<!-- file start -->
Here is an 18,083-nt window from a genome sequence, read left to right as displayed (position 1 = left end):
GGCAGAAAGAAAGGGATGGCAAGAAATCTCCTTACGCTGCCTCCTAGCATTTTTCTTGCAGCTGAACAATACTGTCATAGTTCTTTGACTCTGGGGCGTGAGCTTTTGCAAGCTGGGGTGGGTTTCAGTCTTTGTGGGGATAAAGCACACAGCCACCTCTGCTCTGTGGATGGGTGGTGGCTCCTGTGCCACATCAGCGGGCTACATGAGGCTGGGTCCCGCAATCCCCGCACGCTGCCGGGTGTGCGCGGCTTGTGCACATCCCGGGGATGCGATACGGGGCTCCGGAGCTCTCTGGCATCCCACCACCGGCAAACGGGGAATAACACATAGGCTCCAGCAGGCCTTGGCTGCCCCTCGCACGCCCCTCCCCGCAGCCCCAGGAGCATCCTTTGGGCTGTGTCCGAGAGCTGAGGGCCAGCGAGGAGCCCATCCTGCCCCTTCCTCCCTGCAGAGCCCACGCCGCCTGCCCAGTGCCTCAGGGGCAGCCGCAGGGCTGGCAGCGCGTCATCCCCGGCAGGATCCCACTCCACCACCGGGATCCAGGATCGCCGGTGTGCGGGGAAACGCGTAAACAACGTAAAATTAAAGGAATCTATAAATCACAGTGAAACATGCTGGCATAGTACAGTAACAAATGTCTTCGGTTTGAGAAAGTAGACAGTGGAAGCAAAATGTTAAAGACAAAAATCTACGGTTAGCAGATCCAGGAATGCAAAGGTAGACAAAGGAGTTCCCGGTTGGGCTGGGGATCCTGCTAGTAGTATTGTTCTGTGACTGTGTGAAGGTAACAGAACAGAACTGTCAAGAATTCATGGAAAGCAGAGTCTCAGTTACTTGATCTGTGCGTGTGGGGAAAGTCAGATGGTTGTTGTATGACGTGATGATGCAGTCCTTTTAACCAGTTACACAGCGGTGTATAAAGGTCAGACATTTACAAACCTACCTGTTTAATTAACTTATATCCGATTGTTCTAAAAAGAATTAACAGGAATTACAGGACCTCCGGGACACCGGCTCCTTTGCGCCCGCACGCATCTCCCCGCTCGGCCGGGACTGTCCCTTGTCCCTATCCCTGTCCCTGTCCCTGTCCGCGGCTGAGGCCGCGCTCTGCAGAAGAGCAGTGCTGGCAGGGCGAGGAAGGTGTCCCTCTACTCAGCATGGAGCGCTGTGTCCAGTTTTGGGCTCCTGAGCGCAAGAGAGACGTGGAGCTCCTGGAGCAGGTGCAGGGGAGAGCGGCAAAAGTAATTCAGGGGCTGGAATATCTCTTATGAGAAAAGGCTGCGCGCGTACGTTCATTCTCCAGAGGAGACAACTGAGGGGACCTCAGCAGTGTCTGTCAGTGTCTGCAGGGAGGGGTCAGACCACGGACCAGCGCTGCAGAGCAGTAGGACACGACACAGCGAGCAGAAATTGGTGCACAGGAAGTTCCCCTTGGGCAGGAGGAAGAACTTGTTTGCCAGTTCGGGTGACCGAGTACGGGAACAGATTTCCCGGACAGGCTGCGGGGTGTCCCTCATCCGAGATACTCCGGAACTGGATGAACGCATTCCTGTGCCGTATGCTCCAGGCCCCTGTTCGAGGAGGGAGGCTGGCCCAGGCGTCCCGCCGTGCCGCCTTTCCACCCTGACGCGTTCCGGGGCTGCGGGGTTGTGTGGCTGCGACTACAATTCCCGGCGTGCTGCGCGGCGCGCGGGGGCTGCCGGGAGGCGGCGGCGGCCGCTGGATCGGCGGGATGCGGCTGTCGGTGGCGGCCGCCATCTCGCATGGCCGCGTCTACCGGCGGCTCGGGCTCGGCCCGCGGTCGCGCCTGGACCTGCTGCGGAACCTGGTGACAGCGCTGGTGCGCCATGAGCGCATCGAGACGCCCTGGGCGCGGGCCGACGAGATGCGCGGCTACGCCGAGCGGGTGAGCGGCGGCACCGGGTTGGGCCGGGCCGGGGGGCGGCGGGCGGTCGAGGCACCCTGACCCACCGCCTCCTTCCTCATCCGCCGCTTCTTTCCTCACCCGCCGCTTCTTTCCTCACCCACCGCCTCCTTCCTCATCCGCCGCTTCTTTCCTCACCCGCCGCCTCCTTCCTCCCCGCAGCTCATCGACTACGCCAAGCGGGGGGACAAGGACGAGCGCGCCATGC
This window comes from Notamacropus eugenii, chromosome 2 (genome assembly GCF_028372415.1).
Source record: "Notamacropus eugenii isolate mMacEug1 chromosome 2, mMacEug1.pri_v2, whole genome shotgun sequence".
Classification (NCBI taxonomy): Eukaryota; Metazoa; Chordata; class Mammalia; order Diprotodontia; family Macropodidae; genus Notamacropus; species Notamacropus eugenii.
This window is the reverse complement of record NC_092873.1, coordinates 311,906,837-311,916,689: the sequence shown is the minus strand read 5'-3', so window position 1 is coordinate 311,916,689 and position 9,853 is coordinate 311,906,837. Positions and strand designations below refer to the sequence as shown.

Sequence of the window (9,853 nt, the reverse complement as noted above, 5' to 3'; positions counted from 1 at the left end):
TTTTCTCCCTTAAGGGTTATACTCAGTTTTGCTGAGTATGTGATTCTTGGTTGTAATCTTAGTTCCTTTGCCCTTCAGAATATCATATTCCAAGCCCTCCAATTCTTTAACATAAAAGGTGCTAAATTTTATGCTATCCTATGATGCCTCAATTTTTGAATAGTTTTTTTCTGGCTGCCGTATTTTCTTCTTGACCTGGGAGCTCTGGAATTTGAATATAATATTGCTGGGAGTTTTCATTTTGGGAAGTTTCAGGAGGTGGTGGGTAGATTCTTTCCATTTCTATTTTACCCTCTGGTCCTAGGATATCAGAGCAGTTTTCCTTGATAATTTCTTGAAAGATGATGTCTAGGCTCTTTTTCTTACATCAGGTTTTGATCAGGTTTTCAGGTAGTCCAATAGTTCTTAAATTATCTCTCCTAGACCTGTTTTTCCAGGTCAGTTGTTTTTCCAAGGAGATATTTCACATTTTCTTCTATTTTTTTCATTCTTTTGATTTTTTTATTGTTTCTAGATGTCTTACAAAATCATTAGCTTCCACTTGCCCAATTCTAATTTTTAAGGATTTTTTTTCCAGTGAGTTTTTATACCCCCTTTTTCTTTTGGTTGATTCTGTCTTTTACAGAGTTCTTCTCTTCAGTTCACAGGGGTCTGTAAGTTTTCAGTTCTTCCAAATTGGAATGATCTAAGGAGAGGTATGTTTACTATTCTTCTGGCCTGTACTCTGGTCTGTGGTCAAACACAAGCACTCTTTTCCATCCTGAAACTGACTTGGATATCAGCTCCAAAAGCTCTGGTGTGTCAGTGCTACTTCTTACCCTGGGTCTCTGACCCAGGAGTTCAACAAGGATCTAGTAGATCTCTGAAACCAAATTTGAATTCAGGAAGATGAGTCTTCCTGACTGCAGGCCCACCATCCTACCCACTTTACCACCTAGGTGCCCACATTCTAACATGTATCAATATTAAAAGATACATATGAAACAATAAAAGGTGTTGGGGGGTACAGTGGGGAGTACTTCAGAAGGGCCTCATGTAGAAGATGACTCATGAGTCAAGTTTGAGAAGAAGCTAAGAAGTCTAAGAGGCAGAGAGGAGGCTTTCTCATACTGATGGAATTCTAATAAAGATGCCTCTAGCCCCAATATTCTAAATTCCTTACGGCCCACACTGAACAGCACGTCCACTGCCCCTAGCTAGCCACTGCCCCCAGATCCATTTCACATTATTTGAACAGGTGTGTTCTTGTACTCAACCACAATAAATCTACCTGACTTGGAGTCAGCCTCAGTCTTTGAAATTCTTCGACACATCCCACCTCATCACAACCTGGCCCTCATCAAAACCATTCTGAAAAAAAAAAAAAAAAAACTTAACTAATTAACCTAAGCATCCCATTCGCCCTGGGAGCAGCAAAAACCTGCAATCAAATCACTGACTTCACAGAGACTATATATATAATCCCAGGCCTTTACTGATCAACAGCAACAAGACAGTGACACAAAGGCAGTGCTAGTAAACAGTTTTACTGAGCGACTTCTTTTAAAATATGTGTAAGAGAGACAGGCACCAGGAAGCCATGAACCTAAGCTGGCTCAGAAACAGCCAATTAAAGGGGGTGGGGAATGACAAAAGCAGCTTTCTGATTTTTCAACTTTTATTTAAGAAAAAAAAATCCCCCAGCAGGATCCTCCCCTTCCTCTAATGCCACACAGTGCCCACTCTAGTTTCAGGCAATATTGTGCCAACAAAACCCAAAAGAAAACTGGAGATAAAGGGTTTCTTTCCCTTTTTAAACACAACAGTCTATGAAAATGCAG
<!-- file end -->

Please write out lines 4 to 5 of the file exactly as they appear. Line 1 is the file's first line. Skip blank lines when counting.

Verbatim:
Source record: "Notamacropus eugenii isolate mMacEug1 chromosome 2, mMacEug1.pri_v2, whole genome shotgun sequence".
Classification (NCBI taxonomy): Eukaryota; Metazoa; Chordata; class Mammalia; order Diprotodontia; family Macropodidae; genus Notamacropus; species Notamacropus eugenii.